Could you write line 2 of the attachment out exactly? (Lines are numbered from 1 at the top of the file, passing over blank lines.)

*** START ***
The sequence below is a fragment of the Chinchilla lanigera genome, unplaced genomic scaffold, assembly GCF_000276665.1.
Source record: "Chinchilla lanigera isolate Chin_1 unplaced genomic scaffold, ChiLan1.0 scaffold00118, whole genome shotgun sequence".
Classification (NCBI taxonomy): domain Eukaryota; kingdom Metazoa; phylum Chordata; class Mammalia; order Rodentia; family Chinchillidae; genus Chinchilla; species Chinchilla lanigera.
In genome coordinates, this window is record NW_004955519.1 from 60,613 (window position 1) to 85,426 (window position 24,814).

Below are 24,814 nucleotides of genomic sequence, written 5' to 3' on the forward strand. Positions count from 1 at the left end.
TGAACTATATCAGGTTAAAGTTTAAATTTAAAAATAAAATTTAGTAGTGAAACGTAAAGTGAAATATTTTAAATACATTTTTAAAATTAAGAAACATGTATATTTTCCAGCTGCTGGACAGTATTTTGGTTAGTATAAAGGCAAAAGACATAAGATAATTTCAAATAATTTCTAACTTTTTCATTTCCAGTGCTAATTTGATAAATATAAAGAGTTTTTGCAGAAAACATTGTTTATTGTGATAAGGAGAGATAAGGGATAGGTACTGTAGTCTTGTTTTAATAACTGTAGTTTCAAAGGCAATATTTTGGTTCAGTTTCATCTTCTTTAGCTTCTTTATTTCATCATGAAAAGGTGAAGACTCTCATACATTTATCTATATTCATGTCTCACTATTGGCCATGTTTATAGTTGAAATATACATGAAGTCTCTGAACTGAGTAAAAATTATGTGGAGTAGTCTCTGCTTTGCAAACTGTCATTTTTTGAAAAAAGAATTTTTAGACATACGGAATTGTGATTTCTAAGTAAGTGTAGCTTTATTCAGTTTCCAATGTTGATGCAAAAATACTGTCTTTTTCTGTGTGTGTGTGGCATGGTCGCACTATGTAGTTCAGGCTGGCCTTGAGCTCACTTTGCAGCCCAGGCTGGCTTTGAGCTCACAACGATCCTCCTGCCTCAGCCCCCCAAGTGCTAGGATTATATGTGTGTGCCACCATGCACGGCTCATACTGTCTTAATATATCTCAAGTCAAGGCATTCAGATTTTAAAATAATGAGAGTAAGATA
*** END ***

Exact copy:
Source record: "Chinchilla lanigera isolate Chin_1 unplaced genomic scaffold, ChiLan1.0 scaffold00118, whole genome shotgun sequence".